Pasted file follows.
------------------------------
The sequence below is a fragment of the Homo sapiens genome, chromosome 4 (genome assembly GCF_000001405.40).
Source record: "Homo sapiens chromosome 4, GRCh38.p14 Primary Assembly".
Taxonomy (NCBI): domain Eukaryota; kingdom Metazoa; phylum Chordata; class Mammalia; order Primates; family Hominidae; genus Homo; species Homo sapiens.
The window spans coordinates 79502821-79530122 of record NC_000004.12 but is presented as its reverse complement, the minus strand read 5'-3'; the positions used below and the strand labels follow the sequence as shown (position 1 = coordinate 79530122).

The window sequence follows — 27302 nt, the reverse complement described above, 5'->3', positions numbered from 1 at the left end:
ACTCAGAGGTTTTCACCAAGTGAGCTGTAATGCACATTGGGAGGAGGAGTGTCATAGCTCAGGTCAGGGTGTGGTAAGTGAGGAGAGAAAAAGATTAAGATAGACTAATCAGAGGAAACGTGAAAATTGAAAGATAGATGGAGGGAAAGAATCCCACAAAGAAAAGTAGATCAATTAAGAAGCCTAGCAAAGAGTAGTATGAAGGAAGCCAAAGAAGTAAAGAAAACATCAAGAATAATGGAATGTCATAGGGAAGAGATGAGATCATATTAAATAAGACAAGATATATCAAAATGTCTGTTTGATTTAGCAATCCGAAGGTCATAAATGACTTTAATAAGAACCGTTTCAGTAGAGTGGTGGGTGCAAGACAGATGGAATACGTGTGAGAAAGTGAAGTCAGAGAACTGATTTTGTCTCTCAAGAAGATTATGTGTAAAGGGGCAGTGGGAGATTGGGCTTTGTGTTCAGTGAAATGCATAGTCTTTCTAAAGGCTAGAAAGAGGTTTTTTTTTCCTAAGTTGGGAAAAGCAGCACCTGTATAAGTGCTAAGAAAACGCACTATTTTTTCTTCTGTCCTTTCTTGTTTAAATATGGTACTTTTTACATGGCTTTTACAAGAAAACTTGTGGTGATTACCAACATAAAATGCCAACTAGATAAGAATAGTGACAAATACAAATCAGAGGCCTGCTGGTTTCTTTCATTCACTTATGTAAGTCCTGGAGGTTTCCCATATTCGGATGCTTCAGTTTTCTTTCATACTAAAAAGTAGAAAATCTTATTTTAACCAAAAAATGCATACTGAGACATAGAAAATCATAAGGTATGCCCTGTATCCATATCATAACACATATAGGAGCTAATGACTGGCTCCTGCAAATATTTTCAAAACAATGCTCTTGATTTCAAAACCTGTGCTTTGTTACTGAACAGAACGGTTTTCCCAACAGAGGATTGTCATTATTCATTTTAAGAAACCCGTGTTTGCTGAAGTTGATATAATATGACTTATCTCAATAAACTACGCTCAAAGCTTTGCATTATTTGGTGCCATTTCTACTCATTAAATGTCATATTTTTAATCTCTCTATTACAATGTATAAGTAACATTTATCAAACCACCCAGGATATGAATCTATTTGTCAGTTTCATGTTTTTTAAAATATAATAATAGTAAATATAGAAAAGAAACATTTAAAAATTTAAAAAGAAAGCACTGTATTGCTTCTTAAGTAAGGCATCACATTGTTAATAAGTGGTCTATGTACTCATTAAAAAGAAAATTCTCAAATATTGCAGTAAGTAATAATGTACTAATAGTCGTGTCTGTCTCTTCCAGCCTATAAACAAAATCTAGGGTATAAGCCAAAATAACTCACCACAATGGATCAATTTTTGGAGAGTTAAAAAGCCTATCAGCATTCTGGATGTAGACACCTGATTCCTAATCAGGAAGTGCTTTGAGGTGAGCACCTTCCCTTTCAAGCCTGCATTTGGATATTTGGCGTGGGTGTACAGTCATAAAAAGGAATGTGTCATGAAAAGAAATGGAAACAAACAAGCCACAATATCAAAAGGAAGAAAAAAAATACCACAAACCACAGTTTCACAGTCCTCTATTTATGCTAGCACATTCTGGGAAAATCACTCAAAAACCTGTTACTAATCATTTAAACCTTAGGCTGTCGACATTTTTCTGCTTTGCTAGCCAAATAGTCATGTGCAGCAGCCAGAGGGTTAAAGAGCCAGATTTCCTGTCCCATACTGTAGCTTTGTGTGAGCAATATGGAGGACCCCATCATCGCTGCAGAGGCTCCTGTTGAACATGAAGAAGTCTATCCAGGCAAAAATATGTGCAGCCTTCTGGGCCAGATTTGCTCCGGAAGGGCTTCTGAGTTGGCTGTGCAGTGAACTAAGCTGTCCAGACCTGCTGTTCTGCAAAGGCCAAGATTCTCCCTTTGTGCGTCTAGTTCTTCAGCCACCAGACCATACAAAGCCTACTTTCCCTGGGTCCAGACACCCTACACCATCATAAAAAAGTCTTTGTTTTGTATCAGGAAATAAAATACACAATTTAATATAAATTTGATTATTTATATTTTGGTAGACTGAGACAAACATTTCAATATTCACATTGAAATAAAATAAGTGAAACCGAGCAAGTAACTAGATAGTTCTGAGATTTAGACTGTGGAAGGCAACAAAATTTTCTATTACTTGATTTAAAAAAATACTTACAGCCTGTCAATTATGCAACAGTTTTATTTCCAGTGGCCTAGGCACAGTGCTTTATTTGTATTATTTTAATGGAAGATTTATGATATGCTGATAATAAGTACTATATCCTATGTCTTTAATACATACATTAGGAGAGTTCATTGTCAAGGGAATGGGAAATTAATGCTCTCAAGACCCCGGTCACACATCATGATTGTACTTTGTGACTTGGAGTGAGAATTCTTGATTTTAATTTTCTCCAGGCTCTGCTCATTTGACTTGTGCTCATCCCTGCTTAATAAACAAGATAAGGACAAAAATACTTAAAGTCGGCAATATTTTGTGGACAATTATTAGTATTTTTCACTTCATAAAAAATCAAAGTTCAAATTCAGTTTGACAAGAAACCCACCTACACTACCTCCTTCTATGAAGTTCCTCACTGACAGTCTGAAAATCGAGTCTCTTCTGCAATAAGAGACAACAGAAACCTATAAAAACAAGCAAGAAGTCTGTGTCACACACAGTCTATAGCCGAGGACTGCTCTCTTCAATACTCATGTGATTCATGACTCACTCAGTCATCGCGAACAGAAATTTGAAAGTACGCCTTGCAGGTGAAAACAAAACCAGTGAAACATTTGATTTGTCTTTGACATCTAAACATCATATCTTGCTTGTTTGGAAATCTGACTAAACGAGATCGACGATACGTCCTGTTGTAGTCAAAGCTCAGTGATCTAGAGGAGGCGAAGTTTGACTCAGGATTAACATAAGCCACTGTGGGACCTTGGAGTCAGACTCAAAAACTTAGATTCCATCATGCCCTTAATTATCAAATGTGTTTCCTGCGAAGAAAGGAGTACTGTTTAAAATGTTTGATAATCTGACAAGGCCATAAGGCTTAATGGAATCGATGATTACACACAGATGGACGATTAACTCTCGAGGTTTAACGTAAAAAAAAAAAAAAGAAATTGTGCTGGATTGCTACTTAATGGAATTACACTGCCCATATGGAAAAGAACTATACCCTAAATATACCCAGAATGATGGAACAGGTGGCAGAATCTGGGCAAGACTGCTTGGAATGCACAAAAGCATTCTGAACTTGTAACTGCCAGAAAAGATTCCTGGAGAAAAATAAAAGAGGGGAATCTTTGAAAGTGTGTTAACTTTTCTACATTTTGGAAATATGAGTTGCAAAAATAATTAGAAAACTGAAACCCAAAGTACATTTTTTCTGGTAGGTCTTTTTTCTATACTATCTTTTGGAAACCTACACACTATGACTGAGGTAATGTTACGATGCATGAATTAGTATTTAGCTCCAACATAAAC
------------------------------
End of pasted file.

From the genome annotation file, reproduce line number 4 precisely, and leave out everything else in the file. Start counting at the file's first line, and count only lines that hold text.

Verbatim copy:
The window spans coordinates 79502821-79530122 of record NC_000004.12 but is presented as its reverse complement, the minus strand read 5'-3'; the positions used below and the strand labels follow the sequence as shown (position 1 = coordinate 79530122).